Review: Disney’s ‘Frozen 2’ Tiptoes Into The Unknown

Aaron Neuwirth reviews Disney's Frozen 2, the sequel to the animated hit that delves deeper into this fantasy world, with plenty of new songs.

Disney doesn’t produce many theatrical animated sequels. Frozen II, coming a year after Ralph Breaks the Internet, finds the studio in an unprecedented situation in that regard. While Pixar has found a way to capitalize successfully on sequels to many of their features, perhaps it has to do with what Disney feels they can hope to accomplish with follow-ups to their hit films. Frozen II faces the same challenges as Ralph, as both are films willing to blow their worlds open and explore the characters on a deeper level, yet seem to hold back from going too far at risk of alienating fans. That’s understandable to a point, but despite having a collection of new ideas, songs, and terrific animation, I couldn’t let go of the story issues holding this film back from greater success.

Set three years after the events of the first film, Elsa (Idina Menzel), Queen of Arendelle, has begun hearing a strange sound calling on her to go north. Upon revealing this to her sister Anna (Kristen Bell), the two decide to embark on a journey together, bringing Anna’s boyfriend Kristoff (Jonathan Groff), Olaf the happy snowman (Josh Gad), and Sven the reindeer along as well. Heading north means entering an enchanted forest, where the group learns plenty about the history of Arendelle and the origins of Elsa’s magical ice powers.

Strangely, perhaps the most significant improvement from the first film also feels like a bit of a detriment. The animation in 2013’s Frozen was one of the few areas not earning universal praise, and it appears this sequel had the filmmakers working very hard to show off what they could do this time around. As a result, there are some terrific sights to see as far as the environments, character model designs, and various other bits of innovation to show off the fantastical nature of this film.

Alas, for all the work going into making Frozen II a visual wonder to behold, the bold visual choices emphasize how oddly structured the story is in terms of tone. The sequel has all the makings of a film that wants to move the characters in a darker direction, and yet the film is at its best when it wants to have fun. Some emotional components land towards the end of the film, as everything about certain scenes has been designed to play with the emotions of an audience. However, the core story being told feels like an attempt to dive into more adult material, without knowing how to contend with taking that chance.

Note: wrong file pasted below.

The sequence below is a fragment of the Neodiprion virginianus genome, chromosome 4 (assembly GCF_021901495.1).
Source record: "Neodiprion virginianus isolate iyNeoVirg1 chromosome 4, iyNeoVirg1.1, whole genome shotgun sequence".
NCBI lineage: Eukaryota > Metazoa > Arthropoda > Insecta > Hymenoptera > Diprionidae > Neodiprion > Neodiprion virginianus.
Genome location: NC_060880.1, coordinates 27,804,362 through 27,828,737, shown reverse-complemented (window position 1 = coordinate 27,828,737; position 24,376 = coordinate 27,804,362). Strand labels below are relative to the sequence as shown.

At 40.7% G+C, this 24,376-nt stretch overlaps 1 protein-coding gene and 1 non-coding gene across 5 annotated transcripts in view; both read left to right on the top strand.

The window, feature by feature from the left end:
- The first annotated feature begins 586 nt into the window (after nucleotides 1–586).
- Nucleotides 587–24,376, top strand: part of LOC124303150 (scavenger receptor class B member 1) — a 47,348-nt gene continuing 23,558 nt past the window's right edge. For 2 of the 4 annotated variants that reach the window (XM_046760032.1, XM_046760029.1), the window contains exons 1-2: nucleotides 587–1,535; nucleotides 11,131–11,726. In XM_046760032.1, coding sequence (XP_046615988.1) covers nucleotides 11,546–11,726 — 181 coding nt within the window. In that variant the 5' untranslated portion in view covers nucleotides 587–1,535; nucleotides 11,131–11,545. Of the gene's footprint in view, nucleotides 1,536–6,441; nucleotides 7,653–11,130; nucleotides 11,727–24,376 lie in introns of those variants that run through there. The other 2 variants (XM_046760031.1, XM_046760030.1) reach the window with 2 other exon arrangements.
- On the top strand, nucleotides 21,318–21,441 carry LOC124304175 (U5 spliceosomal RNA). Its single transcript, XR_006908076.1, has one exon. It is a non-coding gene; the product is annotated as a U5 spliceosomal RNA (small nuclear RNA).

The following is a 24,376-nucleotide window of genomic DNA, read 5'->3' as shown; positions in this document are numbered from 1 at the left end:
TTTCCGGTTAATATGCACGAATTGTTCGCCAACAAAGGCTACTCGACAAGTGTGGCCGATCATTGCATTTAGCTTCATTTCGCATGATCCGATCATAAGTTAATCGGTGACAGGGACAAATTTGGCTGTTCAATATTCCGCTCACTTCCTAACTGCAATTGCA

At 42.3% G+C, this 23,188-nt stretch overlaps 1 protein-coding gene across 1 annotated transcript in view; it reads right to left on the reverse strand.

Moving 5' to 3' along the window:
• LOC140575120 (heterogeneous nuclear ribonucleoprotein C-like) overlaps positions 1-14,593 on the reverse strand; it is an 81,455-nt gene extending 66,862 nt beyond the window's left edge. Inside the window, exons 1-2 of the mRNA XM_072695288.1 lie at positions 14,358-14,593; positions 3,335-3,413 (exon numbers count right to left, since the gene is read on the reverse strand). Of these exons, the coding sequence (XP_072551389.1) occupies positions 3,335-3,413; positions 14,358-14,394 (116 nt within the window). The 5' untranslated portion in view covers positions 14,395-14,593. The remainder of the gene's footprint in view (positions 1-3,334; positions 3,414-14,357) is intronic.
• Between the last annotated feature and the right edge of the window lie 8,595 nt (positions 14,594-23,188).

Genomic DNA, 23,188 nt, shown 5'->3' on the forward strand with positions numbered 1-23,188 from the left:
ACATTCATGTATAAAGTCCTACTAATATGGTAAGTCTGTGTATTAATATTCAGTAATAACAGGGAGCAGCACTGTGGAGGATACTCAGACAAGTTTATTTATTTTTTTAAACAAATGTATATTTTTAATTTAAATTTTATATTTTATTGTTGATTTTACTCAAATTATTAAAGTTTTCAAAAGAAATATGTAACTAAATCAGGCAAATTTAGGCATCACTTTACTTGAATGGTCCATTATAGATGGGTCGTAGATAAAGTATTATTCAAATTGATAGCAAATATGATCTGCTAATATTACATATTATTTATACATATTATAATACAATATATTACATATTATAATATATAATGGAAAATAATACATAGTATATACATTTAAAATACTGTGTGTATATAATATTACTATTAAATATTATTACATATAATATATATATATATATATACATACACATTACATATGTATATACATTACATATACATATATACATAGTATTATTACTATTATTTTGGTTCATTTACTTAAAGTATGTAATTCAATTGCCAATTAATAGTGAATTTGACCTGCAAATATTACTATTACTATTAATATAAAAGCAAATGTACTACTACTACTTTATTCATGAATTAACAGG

For example, much of the film takes place in a new location where other characters are introduced as having been lost for decades. They include Sterling K. Brown’s Lieutenant Destin Mattias, a leader of Arendelle soldiers, and Martha Plimpton’s Yelana, a leader of the native tribe from the north. Having a better handle on these new characters would allow an audience to understand the struggle they’ve presumably had in being locked away in a forest for years, but that’s never touched upon.

At the same time, much of Elsa’s journey involves her learning the truth about her family and powers. This means getting in touch with other elements, and spirit creatures or forces representing them. However, there’s very little done to explore better what this is supposed to mean, beyond merely a reason to see more of Elsa using her ice powers. Admittedly, there are a few sequences that feel ripped straight out of a comic book movie, when it comes to watching Elsa use her powers in creative and thrilling ways. Still, there’s a lack of stakes to go along with these moments.

The film’s setup comes out of nowhere, as far as why sounds suddenly begin to be heard by Elsa, but even in granting the movie a few passes as far as narrative convenience, there was little impact upon learning what needed to be done, and at what cost. Yes, some climactic moments could result in a massive change in the status quo if things aren’t handled accordingly, but neither the intended darkness or the gravity of the situation ever came on as strong as I feel the film wanted me to believe.